20 July 2011

Sellotape, injections, razorblades and deportations

The tape is needed to immobilize the prisoners. All you have to do is wind it several times and very tightly around wrists and legs. And when they scream, to cover the mouth as well. The injection is used for the young women. Because they too misbehave sometimes. But one must be a gentleman so better to use a sedative than a beating. And finally the razorblades. Those are used by the men and women. Though one needs desperation as much as courage. You either slit your writs or you swallow them. And if you’re lucky and survive, you end up in the emergency room where, even if you don’t manage to escape, you can still consider yourself lucky because they did not repatriate you. Is it really worth it to go through all this just to avoid being sent back to your own country? It’s not up to us to decide. We’re not interested in formulating a classification of pain to decide to whom we should grant the right to travel. What we’re interested in is to tell what is now becoming Fortress Europe. The last stories come to us from the Centre for Identification and Expulsion of Ponte Galeria, in Rome. Here, in the last week, protests and episodes of self-harm have caused the cancellation of at least a dozen programmed expulsions. The last two Nigerians, a young man and a young woman, had already boarded the plane for Lagos, when a protest erupted on board.

It happened on the afternoon of the 19th of July. They came at night to get the young man from his cell. There were about ten policemen and they immobilized him with the tape. The young woman, on the other hand, did not oppose resistance. But she had to insist that they not give her a ‘shot’, as the other women in the cell call it. When they arrived at the Fiumicino Airport, which is located a few kilometers from the CIE, the young man once again resisted. Nonetheless, they loaded him on the airplane but he continued to struggle once on board the scheduled flight. Until- so they tell us- the passengers intervened as well, protesting against the violence on board. All cancelled, then. And so they took him back to Ponte Galeria. His face was bandaged. It seems that he was beaten both while on board the plane and after. The young woman is in shock. And so are her cellmates. Especially the young Moroccan woman.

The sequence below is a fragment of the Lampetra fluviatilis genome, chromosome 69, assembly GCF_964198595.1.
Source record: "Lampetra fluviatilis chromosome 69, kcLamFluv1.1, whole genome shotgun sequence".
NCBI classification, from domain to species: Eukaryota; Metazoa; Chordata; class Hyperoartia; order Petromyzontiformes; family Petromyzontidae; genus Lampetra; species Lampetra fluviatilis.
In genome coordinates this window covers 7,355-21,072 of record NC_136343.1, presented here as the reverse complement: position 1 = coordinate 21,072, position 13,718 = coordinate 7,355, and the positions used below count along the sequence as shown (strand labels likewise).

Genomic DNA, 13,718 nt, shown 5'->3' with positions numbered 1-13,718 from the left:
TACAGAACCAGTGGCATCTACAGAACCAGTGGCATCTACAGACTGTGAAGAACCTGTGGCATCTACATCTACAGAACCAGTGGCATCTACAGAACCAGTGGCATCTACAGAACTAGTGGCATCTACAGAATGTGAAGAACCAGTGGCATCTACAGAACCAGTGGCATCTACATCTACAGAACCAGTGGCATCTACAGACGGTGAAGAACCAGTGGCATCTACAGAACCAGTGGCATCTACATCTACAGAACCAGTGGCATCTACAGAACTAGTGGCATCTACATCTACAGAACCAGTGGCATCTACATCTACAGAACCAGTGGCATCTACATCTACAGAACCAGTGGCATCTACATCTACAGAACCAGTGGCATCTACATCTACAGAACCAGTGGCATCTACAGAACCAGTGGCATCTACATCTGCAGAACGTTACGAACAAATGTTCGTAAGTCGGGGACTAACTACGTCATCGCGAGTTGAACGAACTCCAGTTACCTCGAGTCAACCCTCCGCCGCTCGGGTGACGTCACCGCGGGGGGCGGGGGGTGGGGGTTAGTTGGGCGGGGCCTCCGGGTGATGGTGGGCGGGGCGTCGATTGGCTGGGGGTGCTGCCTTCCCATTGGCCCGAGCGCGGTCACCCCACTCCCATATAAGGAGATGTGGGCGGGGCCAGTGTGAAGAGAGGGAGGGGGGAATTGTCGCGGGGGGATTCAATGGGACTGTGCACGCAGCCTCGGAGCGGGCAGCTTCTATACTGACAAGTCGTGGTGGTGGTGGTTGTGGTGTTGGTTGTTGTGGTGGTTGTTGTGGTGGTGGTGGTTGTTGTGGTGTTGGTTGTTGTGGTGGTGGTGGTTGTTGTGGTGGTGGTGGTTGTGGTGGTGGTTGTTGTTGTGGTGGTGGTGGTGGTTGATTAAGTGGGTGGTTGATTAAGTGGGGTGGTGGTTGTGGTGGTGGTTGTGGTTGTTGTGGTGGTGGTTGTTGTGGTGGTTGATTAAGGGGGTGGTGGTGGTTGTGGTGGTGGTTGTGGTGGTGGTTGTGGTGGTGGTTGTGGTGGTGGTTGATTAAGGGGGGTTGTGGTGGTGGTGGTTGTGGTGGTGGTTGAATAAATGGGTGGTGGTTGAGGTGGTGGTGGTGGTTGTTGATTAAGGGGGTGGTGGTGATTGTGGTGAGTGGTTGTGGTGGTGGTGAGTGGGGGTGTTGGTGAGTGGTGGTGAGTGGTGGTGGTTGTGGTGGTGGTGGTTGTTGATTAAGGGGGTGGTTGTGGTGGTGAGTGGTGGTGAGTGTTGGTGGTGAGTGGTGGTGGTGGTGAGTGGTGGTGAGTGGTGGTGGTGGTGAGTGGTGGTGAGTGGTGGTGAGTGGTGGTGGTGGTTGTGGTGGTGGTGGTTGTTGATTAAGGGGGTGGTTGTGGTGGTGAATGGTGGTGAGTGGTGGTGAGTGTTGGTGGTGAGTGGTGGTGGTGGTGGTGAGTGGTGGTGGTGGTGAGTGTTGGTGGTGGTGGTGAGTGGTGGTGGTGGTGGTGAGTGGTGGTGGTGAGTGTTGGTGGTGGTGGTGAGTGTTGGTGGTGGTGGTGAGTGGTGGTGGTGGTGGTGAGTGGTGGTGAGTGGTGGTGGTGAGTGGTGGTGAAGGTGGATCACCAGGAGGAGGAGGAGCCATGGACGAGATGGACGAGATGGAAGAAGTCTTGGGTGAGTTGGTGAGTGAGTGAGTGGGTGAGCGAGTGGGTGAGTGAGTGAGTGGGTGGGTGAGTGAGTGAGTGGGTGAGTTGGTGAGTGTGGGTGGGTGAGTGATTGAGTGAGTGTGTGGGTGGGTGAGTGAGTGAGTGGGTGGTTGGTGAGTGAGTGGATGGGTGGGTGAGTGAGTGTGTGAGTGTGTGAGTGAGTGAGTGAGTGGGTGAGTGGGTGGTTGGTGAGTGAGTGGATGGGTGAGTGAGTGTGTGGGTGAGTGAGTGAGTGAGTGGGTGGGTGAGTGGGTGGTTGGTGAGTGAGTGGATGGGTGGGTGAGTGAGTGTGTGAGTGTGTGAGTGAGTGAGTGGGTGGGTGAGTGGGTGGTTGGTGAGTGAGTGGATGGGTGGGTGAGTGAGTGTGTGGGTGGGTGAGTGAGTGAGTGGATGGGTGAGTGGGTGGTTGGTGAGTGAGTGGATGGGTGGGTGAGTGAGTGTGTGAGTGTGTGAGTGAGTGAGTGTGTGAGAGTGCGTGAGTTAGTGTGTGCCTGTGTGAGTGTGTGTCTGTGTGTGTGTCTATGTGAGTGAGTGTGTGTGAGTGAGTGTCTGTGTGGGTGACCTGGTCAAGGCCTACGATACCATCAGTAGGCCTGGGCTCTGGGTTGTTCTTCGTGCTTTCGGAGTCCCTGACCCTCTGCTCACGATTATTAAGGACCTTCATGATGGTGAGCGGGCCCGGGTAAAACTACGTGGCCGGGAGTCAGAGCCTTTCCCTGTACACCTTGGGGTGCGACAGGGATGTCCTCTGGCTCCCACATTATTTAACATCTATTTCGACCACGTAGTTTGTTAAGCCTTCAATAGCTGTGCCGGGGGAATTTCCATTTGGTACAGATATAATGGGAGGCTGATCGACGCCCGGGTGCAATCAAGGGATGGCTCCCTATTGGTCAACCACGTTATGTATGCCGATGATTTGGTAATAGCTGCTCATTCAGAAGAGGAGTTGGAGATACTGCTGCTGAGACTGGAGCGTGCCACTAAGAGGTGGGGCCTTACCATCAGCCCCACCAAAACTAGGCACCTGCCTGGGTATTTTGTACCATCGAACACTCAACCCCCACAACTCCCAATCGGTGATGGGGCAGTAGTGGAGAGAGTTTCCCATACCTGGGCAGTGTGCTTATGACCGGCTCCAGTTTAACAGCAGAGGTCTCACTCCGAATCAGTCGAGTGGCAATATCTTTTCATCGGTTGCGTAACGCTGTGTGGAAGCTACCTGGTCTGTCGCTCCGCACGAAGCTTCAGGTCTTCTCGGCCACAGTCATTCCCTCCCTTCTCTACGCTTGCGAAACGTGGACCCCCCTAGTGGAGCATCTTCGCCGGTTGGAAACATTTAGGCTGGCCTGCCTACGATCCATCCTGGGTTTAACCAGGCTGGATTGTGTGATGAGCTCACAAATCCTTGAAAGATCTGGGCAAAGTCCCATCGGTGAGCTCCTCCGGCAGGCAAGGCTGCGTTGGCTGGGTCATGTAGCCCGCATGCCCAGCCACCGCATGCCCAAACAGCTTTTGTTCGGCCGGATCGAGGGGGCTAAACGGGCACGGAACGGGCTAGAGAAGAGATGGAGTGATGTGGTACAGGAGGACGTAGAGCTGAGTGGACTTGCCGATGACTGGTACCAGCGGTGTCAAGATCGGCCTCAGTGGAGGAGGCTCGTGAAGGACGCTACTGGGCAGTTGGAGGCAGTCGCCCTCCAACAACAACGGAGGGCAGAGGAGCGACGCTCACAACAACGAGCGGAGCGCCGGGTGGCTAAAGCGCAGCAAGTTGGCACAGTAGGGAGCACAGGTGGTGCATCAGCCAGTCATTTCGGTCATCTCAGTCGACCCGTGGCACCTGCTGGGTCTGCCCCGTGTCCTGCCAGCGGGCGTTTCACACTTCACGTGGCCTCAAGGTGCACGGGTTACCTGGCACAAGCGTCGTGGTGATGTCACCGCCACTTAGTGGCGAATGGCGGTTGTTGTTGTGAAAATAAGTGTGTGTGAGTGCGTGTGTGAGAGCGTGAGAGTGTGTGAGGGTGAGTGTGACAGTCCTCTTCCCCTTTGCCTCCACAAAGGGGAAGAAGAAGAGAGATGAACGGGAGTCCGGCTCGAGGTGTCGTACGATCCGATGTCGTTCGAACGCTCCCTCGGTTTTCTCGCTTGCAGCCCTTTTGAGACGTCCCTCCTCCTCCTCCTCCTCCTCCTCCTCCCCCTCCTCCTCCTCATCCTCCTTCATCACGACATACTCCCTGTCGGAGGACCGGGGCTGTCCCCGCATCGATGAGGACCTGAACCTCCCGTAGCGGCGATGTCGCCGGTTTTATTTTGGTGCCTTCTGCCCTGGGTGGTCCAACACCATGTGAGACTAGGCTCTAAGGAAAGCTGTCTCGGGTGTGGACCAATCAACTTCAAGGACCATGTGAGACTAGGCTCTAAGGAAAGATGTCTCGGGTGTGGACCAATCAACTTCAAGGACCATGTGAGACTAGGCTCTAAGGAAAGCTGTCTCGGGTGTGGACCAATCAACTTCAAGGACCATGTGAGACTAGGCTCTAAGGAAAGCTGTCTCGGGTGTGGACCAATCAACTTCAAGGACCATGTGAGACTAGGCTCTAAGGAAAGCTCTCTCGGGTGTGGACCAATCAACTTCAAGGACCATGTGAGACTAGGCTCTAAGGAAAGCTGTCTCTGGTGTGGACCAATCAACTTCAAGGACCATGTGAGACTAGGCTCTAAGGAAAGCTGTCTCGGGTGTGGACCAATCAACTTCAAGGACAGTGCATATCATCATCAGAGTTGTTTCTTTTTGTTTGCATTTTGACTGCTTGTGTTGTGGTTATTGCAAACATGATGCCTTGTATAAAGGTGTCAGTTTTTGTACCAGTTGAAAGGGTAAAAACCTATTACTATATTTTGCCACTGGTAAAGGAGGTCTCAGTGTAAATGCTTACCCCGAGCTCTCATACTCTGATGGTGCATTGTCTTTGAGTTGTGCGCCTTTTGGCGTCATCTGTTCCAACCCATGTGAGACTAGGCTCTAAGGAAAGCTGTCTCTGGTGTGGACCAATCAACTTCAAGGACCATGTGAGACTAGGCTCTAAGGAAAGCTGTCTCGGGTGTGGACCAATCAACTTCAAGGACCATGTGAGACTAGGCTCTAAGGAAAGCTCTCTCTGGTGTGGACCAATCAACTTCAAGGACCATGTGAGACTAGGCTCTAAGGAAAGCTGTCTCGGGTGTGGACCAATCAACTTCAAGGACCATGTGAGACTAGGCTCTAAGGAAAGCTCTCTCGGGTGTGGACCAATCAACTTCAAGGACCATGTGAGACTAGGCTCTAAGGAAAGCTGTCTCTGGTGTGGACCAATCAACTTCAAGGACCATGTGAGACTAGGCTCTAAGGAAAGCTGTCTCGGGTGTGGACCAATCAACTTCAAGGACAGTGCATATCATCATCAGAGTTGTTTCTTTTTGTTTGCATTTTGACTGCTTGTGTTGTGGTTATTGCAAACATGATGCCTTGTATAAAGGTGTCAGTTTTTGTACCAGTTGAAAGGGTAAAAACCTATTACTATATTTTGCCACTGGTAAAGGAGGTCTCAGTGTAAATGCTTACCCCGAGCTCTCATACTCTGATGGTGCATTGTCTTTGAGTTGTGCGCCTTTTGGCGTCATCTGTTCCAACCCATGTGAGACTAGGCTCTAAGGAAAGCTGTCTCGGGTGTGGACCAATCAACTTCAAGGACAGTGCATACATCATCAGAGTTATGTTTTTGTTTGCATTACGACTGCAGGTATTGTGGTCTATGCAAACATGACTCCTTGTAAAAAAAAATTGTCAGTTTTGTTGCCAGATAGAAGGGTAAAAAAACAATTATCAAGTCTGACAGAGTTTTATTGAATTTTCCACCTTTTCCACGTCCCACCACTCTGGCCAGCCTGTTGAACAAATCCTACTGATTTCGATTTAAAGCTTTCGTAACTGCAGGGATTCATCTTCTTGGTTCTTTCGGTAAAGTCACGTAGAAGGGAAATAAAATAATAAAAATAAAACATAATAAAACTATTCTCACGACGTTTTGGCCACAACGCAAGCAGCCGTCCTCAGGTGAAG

Her name is Fatima, she’s 32 years old and she comes from Khouribga. The capital of phosphate deposits and of the Moroccan emigration in Italy. An economy which has been inflated like a soap bubble by the remittances of many expatriate workers and of a few dealers who in Italy, especially in Tourin, control drugs, prostitution and document forgery. But Khouribga is also more than this. It is unemployment and destitution, scraps of lives beneath which hide drunk and violent men. Men like Fatima’s husband. Her father gave her up as a bride when she was only 14. The beatings came shortly after. The scars from the glass of broken bottles, scattered throughout her body, are there to remind her every day where she escaped from. Not from war, or from misery. Simply from a violent husband and a small country town where she would never have been able to put her life back together in spite of her young age. In Italy she arrived a year and a half ago with a Visa that then expired. It was like a dream, but now it’s more like a nightmare.

Two days ago, when they came to announce that she and Khadija will be deported this week, she lost it. And the tension accumulated in four and a half months of detention behind the bars of Ponte Galeria exploded in a single act. She found herself a piece of iron and she cut her stomach close to the scar that hurts the most. The one of the cesarian birth, memory of an operation in which she lost the two children she was carrying.

Fortunately the cuts she sustained were only superficial and she is under no threat. In the infirmary yesterday they treated two people who were much worse than her. A Tunisian and a Moroccan. They cut themselves when the police came to call them for the repatriation along with four Arabs. The Tunisian has been living in Italy for 19 years and has been imprisoned in the CIE for five months. He is less severe, a few cuts on his legs and one on the left arm. But the Moroccan is in a more complicated situation. Because the cuts are deeper. But in Ponte Galeria people are no longer scandalized by the blood that splatters.

The police have already told him. ‘If you don’t want to come with fair means, next time we’ll do things our own way’. They’ll wait a few days, and they’ll come back to get them. This time with the truncheons and the adhesive tape, the brown one, to package them up like a postal parcel.

In those cases the only thing to do is swallow a razorblade. Difficult to take one outside because, before loading the detainees on the patrol car for the airport, the procedure is to undress them and to search them everywhere, genitals included. Sometimes, though, they manage anyway.

One Tunisian man got away with it last week. They kept him one day in solitary confinement, and on Thursday they took him to transport him to the airport, but he swallowed a razorblade which he had managed to hide. The objective was to miss the plane, get treatment, and run away. The treatment came, but not the escape. They beat him and took him back to the Cie the following day, marked on the neck and back by bruises from the beating. Nothing to be scandalised about. With the tough guys one must not use courtesies. They waited a few days and they came back to get him. Using their own methods. No matter, the press no longer comes into the CIE, there’s no one to check.

PS To guarantee the privacy and the security of those interviewed, we used made-up names. The video was filmed using a mobile phone by one of the Tunisians detained in Lampedusa and shows one of the detainees while he cuts his arms in protest.

Translated by Camilla Gamba